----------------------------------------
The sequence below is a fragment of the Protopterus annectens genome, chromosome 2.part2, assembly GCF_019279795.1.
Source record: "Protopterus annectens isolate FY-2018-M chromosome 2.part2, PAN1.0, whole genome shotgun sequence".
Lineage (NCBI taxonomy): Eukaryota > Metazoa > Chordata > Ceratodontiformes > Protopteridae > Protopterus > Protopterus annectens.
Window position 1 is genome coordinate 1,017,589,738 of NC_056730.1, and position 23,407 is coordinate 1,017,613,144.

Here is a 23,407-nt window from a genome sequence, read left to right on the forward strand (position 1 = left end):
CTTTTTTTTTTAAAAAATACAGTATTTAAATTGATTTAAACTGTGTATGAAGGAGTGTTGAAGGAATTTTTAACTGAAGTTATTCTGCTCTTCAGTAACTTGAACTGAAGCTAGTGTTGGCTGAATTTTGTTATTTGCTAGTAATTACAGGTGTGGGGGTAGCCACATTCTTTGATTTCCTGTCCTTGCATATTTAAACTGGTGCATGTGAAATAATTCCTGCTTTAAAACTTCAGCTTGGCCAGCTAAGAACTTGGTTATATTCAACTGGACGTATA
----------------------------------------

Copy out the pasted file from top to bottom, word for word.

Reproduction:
The sequence below is a fragment of the Protopterus annectens genome, chromosome 2.part2, assembly GCF_019279795.1.
Source record: "Protopterus annectens isolate FY-2018-M chromosome 2.part2, PAN1.0, whole genome shotgun sequence".
Lineage (NCBI taxonomy): Eukaryota > Metazoa > Chordata > Ceratodontiformes > Protopteridae > Protopterus > Protopterus annectens.
Window position 1 is genome coordinate 1,017,589,738 of NC_056730.1, and position 23,407 is coordinate 1,017,613,144.

Here is a 23,407-nt window from a genome sequence, read left to right on the forward strand (position 1 = left end):
CTTTTTTTTTTAAAAAATACAGTATTTAAATTGATTTAAACTGTGTATGAAGGAGTGTTGAAGGAATTTTTAACTGAAGTTATTCTGCTCTTCAGTAACTTGAACTGAAGCTAGTGTTGGCTGAATTTTGTTATTTGCTAGTAATTACAGGTGTGGGGGTAGCCACATTCTTTGATTTCCTGTCCTTGCATATTTAAACTGGTGCATGTGAAATAATTCCTGCTTTAAAACTTCAGCTTGGCCAGCTAAGAACTTGGTTATATTCAACTGGACGTATA